Team Roping: Nope. Doesn’t Look Like Dressage

For relevance, see Hudson.  Good horsemanship and good riding have a lot in common, even if the end result looks very different.  There are significant differences between roping horses and dressage horses, but I think we could learn a lot from each other.

Team Roping: Brandon Beers & Jade Corkill

Header has roped the steer – note the header’s horse is on a left lead canter while wrapped around the rider’s right leg.

If you look at the header’s body weight placement, he’s just on the edge of weighting his seat to the right to cue his horse to flip around and ‘face’ the steer: as soon as he knows the heeler has it.

I say “on the edge” of giving the cue, because his job is to rope the steer’s head, keep galloping, AND set the steer up in such a way that it gives the best possible shot for the heeler to rope the hind feet.

Any corrections, Bella??

Photo from Pendleton Round-up by Bob Click.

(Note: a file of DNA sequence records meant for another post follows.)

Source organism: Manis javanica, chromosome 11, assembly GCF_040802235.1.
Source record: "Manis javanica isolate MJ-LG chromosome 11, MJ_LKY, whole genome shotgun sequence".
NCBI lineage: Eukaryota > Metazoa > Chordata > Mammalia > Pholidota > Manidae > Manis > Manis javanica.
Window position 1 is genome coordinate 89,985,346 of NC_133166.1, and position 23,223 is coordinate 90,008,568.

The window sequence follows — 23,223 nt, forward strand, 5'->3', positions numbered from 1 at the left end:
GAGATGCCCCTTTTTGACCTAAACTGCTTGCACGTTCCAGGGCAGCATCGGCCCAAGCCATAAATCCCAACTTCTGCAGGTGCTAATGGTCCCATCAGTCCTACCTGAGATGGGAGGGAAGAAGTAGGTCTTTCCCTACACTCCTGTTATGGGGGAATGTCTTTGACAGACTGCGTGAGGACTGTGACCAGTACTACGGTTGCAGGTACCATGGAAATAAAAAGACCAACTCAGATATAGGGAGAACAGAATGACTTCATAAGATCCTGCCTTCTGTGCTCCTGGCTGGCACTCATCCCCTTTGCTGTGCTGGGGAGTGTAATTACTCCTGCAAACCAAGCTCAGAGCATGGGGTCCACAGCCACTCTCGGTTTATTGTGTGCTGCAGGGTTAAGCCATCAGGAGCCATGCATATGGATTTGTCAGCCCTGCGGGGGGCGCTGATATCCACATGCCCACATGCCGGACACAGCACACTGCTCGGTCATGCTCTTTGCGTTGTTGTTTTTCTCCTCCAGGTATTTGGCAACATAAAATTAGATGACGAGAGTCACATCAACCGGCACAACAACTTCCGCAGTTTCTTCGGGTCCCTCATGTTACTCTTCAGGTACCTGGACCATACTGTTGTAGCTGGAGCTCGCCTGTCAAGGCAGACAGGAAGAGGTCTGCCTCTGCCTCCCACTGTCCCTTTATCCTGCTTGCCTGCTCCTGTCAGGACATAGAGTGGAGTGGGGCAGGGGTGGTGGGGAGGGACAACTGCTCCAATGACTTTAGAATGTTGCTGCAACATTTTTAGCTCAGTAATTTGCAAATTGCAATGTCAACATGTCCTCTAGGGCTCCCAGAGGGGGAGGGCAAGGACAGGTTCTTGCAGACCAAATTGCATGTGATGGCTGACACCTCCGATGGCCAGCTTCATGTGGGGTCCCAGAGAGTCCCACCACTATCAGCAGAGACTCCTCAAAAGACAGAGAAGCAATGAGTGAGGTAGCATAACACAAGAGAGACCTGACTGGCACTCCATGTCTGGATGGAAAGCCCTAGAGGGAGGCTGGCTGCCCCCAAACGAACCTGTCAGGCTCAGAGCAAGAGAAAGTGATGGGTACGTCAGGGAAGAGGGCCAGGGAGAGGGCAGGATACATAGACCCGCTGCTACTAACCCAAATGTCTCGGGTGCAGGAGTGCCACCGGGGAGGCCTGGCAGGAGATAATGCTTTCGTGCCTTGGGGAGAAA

Riders: Brandon Beers and Jade Corkill.

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One thought on “Team Roping: Nope. Doesn’t Look Like Dressage

  1. theliteraryhorse Post author

    Bella emailed me to tell me I picked a good photo to illustrate team roping dynamics.

    I saw a photo of her and Hudson today that I think made it even clearer…her rope is curling onto the steers horns, Hudson is wrapped around her right leg but has the correct neck and head bend for a left lead canter, he’s hitting the brakes but ready to spring forward, he’s given her his back (he’s coming ‘through’ in the way a roping horse should), and her reins are soft.

    I’m not trying to make this into dressage: his head is in the air to free up his shoulders in case he needs to shove off, and he’s ready to brace because that’s part of his job. Roping is not a sport designed to showcase the power, rhythm, and *relaxation* of your horse!

    And yet that photo, with him under Bella in that intense, listening, catlike crouch, reminds me of that ultra collection moment in dressage, when you’ve brought the horse completely up and beneath you into a condensed ball of energy that’s ready to go into whatever movement you send it into.

    Being the low level dressage rider that I am, I’ve only felt that intensity a few times. And one of the horses I was able to get completely underneath me, through and electric…was a roping horse.

    Don’t you think it would be interesting to swap around every now and again?

    Reply

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